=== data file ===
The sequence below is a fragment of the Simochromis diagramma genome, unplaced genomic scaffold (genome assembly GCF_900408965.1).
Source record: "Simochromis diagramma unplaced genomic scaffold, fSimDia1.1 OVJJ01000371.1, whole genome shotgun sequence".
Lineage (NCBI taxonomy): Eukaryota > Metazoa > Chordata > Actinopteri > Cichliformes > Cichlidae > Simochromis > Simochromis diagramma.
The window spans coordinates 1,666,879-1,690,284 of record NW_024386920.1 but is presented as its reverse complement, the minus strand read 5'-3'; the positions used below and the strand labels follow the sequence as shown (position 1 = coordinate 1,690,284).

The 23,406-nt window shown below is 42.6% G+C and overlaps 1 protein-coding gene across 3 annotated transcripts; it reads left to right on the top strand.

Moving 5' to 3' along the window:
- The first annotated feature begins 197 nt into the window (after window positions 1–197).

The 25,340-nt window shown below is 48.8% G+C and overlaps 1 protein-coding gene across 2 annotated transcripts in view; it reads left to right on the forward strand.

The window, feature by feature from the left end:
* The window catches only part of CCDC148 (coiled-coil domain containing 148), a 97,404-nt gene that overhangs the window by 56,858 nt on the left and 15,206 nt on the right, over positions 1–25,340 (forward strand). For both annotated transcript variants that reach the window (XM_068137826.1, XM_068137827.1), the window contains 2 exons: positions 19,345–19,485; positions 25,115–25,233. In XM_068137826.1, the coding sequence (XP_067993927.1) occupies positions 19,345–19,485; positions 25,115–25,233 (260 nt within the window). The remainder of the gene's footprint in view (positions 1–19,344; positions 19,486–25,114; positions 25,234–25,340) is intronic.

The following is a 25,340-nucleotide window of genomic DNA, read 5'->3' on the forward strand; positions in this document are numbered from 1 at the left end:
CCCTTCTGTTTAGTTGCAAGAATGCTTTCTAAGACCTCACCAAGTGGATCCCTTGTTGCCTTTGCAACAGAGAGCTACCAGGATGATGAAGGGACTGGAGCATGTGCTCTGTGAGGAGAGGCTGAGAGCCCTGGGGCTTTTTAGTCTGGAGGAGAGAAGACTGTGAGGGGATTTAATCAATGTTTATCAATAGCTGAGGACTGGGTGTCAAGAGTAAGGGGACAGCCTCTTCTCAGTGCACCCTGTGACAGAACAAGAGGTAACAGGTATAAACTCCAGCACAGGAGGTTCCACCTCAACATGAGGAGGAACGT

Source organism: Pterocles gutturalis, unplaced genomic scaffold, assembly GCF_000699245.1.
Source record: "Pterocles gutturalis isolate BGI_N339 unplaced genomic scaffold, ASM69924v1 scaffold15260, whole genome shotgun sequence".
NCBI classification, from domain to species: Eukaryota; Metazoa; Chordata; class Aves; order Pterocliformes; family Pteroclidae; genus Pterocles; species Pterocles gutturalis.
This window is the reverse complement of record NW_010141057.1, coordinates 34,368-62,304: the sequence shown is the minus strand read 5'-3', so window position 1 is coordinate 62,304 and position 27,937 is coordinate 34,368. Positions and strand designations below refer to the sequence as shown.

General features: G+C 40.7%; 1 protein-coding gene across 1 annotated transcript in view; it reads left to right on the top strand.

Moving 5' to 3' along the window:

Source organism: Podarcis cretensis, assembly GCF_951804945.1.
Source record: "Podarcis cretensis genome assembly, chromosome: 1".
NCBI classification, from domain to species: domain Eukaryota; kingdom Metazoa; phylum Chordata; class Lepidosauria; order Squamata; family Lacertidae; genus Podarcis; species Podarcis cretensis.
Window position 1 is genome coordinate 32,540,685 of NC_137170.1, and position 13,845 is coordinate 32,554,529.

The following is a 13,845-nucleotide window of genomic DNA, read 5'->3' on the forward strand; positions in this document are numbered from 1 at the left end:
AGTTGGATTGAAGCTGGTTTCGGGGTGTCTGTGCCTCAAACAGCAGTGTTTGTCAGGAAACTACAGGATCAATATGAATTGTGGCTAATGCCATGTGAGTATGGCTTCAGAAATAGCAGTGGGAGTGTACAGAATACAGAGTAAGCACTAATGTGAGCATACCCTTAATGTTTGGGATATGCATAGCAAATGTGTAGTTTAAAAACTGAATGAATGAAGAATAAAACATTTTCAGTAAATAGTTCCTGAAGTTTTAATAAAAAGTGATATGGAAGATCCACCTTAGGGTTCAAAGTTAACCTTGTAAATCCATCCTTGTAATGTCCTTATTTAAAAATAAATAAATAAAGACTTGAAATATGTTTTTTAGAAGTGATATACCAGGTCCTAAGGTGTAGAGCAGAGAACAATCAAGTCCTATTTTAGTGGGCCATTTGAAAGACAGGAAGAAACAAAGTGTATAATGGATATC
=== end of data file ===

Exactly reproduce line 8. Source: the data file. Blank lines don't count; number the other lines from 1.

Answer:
The 25,340-nt window shown below is 48.8% G+C and overlaps 1 protein-coding gene across 2 annotated transcripts in view; it reads left to right on the forward strand.